I’m behind a few weeks:
I am so grateful that I was able to escape to a short, spontaneous vacation to the beach with my family. What a luxury! It felt so freeing to be away from the house that is filled with calendars, which have doctor appointment dates, bottles of medication looming in the kitchen, bathroom and bedside table and although I had to pack the medication, they were in pill boxes and not just staring at me first thing in the morning.
Being at the ocean was just what I needed to refresh and taking a step back from all that is to come for me physically, but just to be able to focus on family time was monumental. I would love to share that being away helped put what is going on with my health out of my mind for a few days, but here is the thing when you have brain cancer, it’s always there; on your mind. As I’m being weaned off of the steroid that has kept a lot of my symptoms at bay began lurking and making their painful presence known, but I did not let it stop me from enjoying myself.
I got to watch a beautiful sunrise with my youngest daughter, a very sacred moment I will cherish always and another view of the sunrise with my kids and my husband the next day that was breathtaking and another cherished and lovely moment. That’s all I will write about this other than I am most grateful of God’s constant reminders that this world is filled with so much beauty and we are so fortunate to see it all around us. We should all stop and smell the roses, watch the sunrise, watch the sunset or watch the clouds and just be grateful and present in those moments whether you have a disease or not.
As I’m coming off of the steroid, today would have been my last day, but with symptoms like constant headache, fatigue, some confusion, every joint in my entire body hurting, and pressure in my ears which results in me being able to hear the blood swooshing in my head, the doctor wants me to stay on and go back up a bit in dosage. I was hoping to be rid of this moon face, back and neck fat for good. Oh, well.
And now it is July 10th:
I’m still practicing yoga daily, enjoying my time with the kids being home for summer break (Parker is my personal chauffeur…..pretty swanky), getting in a few hikes, which I fell down the other day. You can see those ridiculous photos on my Instagram account. I actually didn’t bruise, which is awesome.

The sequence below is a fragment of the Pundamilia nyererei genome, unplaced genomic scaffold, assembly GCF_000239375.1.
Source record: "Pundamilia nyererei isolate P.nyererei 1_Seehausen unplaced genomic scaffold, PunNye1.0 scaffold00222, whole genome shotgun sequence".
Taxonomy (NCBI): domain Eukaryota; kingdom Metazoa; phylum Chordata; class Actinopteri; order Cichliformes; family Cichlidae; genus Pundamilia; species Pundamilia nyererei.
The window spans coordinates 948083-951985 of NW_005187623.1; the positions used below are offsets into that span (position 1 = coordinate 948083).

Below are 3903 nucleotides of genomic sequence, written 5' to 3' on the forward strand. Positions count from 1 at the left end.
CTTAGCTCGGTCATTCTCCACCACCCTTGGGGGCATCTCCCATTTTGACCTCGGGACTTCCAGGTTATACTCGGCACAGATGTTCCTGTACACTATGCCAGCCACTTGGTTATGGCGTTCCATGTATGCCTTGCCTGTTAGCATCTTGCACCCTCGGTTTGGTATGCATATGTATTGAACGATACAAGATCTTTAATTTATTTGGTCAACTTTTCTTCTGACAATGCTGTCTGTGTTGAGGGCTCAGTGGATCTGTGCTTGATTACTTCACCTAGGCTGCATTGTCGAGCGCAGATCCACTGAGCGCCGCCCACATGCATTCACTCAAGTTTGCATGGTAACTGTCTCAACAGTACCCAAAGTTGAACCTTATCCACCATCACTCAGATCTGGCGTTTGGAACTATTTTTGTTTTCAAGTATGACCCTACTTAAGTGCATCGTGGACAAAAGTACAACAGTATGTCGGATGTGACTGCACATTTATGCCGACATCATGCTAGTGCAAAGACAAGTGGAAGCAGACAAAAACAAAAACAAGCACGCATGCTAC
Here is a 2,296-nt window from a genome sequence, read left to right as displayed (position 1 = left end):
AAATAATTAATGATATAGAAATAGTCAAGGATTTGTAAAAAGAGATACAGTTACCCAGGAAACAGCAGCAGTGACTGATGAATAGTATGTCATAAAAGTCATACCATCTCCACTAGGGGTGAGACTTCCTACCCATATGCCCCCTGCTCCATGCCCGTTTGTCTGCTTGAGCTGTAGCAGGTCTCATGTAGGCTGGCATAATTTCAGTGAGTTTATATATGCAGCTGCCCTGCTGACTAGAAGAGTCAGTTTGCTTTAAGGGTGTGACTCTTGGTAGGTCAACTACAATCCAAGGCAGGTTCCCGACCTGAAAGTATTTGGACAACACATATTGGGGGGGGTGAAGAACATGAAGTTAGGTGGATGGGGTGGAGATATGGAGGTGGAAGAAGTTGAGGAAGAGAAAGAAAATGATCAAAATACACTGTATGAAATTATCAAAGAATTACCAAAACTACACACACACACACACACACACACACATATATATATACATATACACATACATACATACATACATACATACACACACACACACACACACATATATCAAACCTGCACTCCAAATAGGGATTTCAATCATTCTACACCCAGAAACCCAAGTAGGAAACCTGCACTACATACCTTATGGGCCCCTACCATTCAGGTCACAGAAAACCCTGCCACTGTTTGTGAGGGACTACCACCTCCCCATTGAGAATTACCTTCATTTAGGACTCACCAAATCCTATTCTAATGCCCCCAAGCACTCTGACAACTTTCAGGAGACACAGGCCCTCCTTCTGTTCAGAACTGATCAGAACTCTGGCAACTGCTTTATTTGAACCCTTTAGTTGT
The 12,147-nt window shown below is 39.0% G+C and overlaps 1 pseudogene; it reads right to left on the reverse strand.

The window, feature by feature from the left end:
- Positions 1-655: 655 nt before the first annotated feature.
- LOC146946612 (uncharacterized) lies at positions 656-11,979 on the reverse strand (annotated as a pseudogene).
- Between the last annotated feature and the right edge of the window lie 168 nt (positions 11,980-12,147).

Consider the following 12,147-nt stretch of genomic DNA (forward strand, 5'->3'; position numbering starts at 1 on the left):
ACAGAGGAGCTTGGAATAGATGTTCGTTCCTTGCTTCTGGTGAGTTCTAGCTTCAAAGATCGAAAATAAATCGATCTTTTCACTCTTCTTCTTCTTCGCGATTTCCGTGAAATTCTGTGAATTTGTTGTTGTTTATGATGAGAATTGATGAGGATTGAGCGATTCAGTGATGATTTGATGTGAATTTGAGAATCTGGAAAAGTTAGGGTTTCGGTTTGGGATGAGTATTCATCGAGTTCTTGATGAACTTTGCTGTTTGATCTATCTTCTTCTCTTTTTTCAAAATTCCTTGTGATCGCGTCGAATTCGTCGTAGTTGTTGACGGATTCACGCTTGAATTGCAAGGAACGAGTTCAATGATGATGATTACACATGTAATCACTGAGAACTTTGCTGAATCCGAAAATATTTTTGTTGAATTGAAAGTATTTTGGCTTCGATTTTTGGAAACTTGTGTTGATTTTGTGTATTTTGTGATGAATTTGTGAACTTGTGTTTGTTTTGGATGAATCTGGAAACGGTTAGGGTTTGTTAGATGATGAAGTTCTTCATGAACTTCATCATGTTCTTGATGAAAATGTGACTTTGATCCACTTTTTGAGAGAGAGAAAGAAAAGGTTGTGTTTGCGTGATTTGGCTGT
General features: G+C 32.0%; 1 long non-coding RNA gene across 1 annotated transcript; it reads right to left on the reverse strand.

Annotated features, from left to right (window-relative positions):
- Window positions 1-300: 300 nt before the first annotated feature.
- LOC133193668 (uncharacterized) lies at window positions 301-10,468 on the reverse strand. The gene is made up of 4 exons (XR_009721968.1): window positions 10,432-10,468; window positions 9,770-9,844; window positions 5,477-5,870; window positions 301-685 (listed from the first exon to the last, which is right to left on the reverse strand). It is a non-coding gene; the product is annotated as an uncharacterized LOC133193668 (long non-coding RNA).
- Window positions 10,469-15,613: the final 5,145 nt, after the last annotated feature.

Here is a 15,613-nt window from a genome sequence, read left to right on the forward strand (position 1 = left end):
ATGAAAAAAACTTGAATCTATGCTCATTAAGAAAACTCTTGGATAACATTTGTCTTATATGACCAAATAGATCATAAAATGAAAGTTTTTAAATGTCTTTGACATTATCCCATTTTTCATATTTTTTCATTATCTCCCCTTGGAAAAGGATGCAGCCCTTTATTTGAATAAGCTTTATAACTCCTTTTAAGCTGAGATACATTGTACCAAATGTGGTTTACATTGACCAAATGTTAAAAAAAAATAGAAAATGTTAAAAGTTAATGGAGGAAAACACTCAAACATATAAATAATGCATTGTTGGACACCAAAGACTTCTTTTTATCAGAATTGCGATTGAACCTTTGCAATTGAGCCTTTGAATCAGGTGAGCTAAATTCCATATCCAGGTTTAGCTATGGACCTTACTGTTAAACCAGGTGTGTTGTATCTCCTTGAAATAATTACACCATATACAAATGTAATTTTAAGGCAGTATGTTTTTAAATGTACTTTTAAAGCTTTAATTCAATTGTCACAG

I just started my third round of chemo, which went up in dosage last night. I will take that for the next four nights and pray that what remains of the tumor is responding well to that, the radiation, chemo, diet and supplements that I’m taking. I’m also praying that I can continue to tolerate the chemo as my dosage increases.
The past few days, I didn’t feel very well. I had some balance issues, muscle fatigue, felt a bit foggy and like something was squeezing my eyeballs. I also felt very overstimulated as I’m not able to multi-task, and going into stores with bright lights, music playing, and crowds is very overwhelming at times all while trying to walk, talk, and look at my lists. I was able to take a walk with my daughters, yesterday evening.
I’m trying to be very patient with myself as it’s only been five months today since my craniotomy. Wow, how time flies when you’re having fun!!!
I was at Sprout’s the other day and came across this magazine, which I had never heard of before “What Doctor’s Don’t Tell You” and there was an article: How I Beat Brain Cancer. It was in the wrong place and I didn’t see any other copies of it. I purchased it of course and it was such an inspiring story. I am attaching the article below. She does not have the same kind of tumor, but it this woman is a true survivor.
Long term survival for my diagnosis isn’t something you read or hear much about especially if you look at statistics, however, I have noticed that several long term survivors I have read about or follow their stories we seem to have a lot of things in common; a very early acceptance of diagnosis and looking towards a plan of action, a strong family and friends support group, exercise, going about living your daily life as much as possible, diet, supplements, a positive outlook and taking one day at a time. I also feel like I’m being called to serve in some way, having a purpose that has something far greater to do with just what I am going through. Of course, maybe I’m just a narcissist.
If I don’t take things one day at a time, then it all becomes far too overwhelming and then it can take me to a dark place. I told my husband that this is it. Scans, labs, doctor appointments, recurrences, brain surgeries, more chemo, diet, supplements, physical and mental limitations with no end in sight. It will end when I end. When I am no longer alive. But the thing is I want that to be a very, very long time from now so I’m willing to do all of those things including continuing to plan my future because I feel like I sort of put everything on hold and I don’t want to live that way. I’m still going to write future episodes of Dates (The Series), I’m going to keep writing my book, I’m going to plan to take my daughter to college next summer, I’m going to plan to be at every musical performance my little girl is in, I’m going to plan vacations, I’m going to plan to visit my family in Texas, I’m going to plan to clean crap up around my house. Bleh, that just sucked the glamour out of all of it.
This diagnosis is a real bitch, but I refuse to let it turn me into a resentful, ungrateful bitch. I’m grateful for everything and that includes all of the love, support and prayers and each of you.
Here is the article: